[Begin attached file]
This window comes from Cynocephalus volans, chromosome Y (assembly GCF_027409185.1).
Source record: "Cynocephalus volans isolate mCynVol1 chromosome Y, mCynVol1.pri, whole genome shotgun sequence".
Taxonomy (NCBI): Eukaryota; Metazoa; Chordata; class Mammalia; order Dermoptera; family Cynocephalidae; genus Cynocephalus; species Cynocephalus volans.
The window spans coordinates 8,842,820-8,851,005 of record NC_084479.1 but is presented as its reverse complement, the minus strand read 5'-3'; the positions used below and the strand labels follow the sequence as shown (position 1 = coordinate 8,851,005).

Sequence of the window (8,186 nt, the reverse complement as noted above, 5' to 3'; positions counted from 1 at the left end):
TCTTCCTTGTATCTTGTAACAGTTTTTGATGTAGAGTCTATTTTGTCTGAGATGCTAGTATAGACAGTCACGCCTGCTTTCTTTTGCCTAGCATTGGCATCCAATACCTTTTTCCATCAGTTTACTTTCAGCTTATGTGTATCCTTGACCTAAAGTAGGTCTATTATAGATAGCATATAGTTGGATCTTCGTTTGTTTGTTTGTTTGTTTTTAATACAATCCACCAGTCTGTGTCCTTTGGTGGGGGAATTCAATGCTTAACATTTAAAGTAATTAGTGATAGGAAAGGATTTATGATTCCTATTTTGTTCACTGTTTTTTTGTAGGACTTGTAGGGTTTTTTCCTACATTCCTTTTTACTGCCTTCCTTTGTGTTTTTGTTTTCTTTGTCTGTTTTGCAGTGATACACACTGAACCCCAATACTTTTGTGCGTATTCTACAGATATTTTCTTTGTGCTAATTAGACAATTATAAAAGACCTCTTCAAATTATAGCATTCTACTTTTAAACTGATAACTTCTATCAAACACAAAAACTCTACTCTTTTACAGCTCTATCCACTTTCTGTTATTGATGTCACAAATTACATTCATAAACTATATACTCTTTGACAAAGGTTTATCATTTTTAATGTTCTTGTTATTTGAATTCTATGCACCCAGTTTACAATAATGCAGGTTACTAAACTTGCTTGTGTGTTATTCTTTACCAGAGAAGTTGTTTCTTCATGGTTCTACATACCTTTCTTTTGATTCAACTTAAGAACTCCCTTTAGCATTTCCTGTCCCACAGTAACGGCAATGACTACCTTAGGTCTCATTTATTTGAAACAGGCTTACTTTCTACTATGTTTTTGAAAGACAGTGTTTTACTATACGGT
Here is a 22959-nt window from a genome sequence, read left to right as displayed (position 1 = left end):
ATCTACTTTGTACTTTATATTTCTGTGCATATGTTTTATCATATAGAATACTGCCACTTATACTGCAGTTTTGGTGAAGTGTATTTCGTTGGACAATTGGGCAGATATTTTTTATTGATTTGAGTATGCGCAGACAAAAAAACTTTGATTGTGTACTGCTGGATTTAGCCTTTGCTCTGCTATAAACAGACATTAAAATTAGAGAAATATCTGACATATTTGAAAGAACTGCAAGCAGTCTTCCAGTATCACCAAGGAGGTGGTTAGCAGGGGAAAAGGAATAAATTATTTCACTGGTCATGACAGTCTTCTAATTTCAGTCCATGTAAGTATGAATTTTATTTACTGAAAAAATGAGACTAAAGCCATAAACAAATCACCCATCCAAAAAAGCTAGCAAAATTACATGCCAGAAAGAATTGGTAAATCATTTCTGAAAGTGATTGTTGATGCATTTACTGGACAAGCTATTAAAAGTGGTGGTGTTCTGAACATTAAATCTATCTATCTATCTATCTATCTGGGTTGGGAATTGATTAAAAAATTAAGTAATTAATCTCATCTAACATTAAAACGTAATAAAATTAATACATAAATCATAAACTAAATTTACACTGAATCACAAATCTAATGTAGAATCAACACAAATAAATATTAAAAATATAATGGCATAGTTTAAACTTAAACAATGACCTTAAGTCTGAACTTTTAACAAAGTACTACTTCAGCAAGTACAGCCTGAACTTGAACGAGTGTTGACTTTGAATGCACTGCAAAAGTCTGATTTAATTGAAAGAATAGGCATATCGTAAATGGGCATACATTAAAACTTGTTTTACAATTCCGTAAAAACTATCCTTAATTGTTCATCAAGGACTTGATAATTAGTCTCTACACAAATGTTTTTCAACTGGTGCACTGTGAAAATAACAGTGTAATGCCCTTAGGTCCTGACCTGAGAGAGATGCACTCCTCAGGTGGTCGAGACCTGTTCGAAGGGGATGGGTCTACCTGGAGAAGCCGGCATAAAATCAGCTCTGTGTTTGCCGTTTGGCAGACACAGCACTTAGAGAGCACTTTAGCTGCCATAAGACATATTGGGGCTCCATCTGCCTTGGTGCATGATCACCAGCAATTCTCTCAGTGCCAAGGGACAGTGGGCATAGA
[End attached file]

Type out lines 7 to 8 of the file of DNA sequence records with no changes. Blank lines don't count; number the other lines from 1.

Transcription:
Here is a 22959-nt window from a genome sequence, read left to right as displayed (position 1 = left end):
ATCTACTTTGTACTTTATATTTCTGTGCATATGTTTTATCATATAGAATACTGCCACTTATACTGCAGTTTTGGTGAAGTGTATTTCGTTGGACAATTGGGCAGATATTTTTTATTGATTTGAGTATGCGCAGACAAAAAAACTTTGATTGTGTACTGCTGGATTTAGCCTTTGCTCTGCTATAAACAGACATTAAAATTAGAGAAATATCTGACATATTTGAAAGAACTGCAAGCAGTCTTCCAGTATCACCAAGGAGGTGGTTAGCAGGGGAAAAGGAATAAATTATTTCACTGGTCATGACAGTCTTCTAATTTCAGTCCATGTAAGTATGAATTTTATTTACTGAAAAAATGAGACTAAAGCCATAAACAAATCACCCATCCAAAAAAGCTAGCAAAATTACATGCCAGAAAGAATTGGTAAATCATTTCTGAAAGTGATTGTTGATGCATTTACTGGACAAGCTATTAAAAGTGGTGGTGTTCTGAACATTAAATCTATCTATCTATCTATCTATCTGGGTTGGGAATTGATTAAAAAATTAAGTAATTAATCTCATCTAACATTAAAACGTAATAAAATTAATACATAAATCATAAACTAAATTTACACTGAATCACAAATCTAATGTAGAATCAACACAAATAAATATTAAAAATATAATGGCATAGTTTAAACTTAAACAATGACCTTAAGTCTGAACTTTTAACAAAGTACTACTTCAGCAAGTACAGCCTGAACTTGAACGAGTGTTGACTTTGAATGCACTGCAAAAGTCTGATTTAATTGAAAGAATAGGCATATCGTAAATGGGCATACATTAAAACTTGTTTTACAATTCCGTAAAAACTATCCTTAATTGTTCATCAAGGACTTGATAATTAGTCTCTACACAAATGTTTTTCAACTGGTGCACTGTGAAAATAACAGTGTAATGCCCTTAGGTCCTGACCTGAGAGAGATGCACTCCTCAGGTGGTCGAGACCTGTTCGAAGGGGATGGGTCTACCTGGAGAAGCCGGCATAAAATCAGCTCTGTGTTTGCCGTTTGGCAGACACAGCACTTAGAGAGCACTTTAGCTGCCATAAGACATATTGGGGCTCCATCTGCCTTGGTGCATGATCACCAGCAATTCTCTCAGTGCCAAGGGACAGTGGGCATAGA